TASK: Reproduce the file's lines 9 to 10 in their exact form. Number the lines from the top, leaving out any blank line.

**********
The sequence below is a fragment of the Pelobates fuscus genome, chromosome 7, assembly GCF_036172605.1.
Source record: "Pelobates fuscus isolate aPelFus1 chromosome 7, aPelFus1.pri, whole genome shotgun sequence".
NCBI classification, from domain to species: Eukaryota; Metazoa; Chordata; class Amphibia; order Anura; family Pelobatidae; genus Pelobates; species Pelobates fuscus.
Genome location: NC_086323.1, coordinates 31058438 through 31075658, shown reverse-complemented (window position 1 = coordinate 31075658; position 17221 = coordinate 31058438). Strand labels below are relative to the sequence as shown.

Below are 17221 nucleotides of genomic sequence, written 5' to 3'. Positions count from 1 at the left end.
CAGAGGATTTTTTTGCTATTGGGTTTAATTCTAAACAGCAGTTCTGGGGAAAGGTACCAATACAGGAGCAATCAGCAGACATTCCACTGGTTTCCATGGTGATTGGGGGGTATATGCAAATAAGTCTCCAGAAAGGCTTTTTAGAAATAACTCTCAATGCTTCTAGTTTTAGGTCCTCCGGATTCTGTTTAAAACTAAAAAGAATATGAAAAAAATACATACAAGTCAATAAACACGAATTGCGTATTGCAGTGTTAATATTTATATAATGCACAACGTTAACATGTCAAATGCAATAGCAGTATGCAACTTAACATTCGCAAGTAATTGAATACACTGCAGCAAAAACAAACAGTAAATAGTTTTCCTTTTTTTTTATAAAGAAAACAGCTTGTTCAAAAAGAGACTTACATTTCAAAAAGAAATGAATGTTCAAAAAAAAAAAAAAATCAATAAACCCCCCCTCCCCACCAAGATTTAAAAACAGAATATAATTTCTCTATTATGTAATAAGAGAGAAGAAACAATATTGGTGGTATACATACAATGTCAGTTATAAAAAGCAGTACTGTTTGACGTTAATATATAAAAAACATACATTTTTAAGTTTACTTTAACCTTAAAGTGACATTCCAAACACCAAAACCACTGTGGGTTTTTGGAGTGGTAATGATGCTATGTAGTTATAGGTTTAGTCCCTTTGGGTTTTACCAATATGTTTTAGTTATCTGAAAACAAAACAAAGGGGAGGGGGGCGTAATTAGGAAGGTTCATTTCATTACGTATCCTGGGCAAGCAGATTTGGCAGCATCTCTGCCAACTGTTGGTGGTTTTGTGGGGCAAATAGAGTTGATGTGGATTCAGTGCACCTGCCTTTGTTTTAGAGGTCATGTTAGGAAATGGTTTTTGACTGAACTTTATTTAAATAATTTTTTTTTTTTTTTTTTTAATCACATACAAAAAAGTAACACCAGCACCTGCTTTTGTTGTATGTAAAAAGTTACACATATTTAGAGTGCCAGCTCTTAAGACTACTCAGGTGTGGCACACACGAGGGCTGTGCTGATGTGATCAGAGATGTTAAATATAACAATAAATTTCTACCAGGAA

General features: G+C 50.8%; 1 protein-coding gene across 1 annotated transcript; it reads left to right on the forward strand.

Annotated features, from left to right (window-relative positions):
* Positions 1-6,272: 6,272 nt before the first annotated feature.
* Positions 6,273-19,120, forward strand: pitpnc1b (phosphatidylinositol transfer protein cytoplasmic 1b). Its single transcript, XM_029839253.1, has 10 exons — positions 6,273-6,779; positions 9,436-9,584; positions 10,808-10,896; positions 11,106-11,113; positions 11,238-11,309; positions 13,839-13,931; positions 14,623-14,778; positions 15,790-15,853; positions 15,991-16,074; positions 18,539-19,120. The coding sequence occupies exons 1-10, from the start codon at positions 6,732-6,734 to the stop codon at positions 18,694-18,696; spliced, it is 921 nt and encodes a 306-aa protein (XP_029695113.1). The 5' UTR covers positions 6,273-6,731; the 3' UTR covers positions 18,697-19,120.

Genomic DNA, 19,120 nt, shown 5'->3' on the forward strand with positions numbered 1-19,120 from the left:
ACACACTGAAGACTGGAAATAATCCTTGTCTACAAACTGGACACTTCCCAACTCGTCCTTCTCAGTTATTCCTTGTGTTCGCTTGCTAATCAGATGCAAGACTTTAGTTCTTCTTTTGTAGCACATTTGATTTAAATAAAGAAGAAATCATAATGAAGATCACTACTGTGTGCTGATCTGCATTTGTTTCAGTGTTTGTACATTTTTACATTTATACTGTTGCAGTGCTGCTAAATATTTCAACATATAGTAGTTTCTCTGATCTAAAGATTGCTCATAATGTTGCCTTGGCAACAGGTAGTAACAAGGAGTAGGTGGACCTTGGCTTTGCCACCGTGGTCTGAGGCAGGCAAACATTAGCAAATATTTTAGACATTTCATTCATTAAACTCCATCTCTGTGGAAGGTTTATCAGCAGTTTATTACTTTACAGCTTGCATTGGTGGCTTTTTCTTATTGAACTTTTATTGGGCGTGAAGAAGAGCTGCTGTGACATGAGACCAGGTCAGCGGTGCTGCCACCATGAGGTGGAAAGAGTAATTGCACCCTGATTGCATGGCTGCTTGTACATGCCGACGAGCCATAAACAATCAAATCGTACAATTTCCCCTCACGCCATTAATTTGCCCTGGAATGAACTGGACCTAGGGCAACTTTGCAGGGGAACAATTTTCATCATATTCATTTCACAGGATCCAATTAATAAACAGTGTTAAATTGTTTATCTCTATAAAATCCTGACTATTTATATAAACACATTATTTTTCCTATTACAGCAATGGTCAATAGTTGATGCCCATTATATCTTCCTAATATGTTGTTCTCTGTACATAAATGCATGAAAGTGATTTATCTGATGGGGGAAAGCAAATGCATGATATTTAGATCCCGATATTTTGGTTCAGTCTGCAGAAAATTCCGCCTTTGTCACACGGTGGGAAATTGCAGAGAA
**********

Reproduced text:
* Positions 1-6,272: 6,272 nt before the first annotated feature.
* Positions 6,273-19,120, forward strand: pitpnc1b (phosphatidylinositol transfer protein cytoplasmic 1b). Its single transcript, XM_029839253.1, has 10 exons — positions 6,273-6,779; positions 9,436-9,584; positions 10,808-10,896; positions 11,106-11,113; positions 11,238-11,309; positions 13,839-13,931; positions 14,623-14,778; positions 15,790-15,853; positions 15,991-16,074; positions 18,539-19,120. The coding sequence occupies exons 1-10, from the start codon at positions 6,732-6,734 to the stop codon at positions 18,694-18,696; spliced, it is 921 nt and encodes a 306-aa protein (XP_029695113.1). The 5' UTR covers positions 6,273-6,731; the 3' UTR covers positions 18,697-19,120.